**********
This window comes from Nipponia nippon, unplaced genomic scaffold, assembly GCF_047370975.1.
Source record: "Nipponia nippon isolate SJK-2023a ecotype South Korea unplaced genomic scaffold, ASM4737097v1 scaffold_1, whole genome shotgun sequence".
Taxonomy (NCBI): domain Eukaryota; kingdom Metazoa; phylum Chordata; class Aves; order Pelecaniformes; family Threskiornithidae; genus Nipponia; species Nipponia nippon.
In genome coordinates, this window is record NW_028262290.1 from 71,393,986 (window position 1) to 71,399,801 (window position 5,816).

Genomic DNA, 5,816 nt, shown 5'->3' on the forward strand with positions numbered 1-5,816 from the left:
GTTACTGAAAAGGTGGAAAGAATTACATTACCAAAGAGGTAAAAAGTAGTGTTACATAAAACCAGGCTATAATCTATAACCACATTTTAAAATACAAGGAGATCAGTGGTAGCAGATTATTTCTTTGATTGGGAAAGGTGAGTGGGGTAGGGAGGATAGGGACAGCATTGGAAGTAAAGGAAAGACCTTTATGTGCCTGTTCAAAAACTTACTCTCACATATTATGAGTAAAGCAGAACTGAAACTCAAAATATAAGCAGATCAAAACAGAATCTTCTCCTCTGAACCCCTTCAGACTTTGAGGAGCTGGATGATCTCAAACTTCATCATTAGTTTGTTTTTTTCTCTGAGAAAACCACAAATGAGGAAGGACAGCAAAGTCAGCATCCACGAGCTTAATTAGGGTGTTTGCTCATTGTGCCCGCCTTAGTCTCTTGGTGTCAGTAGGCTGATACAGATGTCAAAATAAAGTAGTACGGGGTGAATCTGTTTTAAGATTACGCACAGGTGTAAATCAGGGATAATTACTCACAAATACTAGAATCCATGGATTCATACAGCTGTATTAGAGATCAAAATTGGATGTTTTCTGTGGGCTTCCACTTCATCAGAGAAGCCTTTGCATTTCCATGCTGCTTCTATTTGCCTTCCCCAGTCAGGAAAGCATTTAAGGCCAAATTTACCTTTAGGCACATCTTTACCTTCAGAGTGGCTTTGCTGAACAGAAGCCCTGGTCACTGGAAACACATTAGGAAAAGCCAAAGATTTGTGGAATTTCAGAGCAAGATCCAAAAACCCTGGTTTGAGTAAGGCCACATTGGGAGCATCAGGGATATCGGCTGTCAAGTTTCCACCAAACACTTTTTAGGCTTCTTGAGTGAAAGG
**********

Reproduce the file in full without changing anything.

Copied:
This window comes from Nipponia nippon, unplaced genomic scaffold, assembly GCF_047370975.1.
Source record: "Nipponia nippon isolate SJK-2023a ecotype South Korea unplaced genomic scaffold, ASM4737097v1 scaffold_1, whole genome shotgun sequence".
Taxonomy (NCBI): domain Eukaryota; kingdom Metazoa; phylum Chordata; class Aves; order Pelecaniformes; family Threskiornithidae; genus Nipponia; species Nipponia nippon.
In genome coordinates, this window is record NW_028262290.1 from 71,393,986 (window position 1) to 71,399,801 (window position 5,816).

Genomic DNA, 5,816 nt, shown 5'->3' on the forward strand with positions numbered 1-5,816 from the left:
GTTACTGAAAAGGTGGAAAGAATTACATTACCAAAGAGGTAAAAAGTAGTGTTACATAAAACCAGGCTATAATCTATAACCACATTTTAAAATACAAGGAGATCAGTGGTAGCAGATTATTTCTTTGATTGGGAAAGGTGAGTGGGGTAGGGAGGATAGGGACAGCATTGGAAGTAAAGGAAAGACCTTTATGTGCCTGTTCAAAAACTTACTCTCACATATTATGAGTAAAGCAGAACTGAAACTCAAAATATAAGCAGATCAAAACAGAATCTTCTCCTCTGAACCCCTTCAGACTTTGAGGAGCTGGATGATCTCAAACTTCATCATTAGTTTGTTTTTTTCTCTGAGAAAACCACAAATGAGGAAGGACAGCAAAGTCAGCATCCACGAGCTTAATTAGGGTGTTTGCTCATTGTGCCCGCCTTAGTCTCTTGGTGTCAGTAGGCTGATACAGATGTCAAAATAAAGTAGTACGGGGTGAATCTGTTTTAAGATTACGCACAGGTGTAAATCAGGGATAATTACTCACAAATACTAGAATCCATGGATTCATACAGCTGTATTAGAGATCAAAATTGGATGTTTTCTGTGGGCTTCCACTTCATCAGAGAAGCCTTTGCATTTCCATGCTGCTTCTATTTGCCTTCCCCAGTCAGGAAAGCATTTAAGGCCAAATTTACCTTTAGGCACATCTTTACCTTCAGAGTGGCTTTGCTGAACAGAAGCCCTGGTCACTGGAAACACATTAGGAAAAGCCAAAGATTTGTGGAATTTCAGAGCAAGATCCAAAAACCCTGGTTTGAGTAAGGCCACATTGGGAGCATCAGGGATATCGGCTGTCAAGTTTCCACCAAACACTTTTTAGGCTTCTTGAGTGAAAGG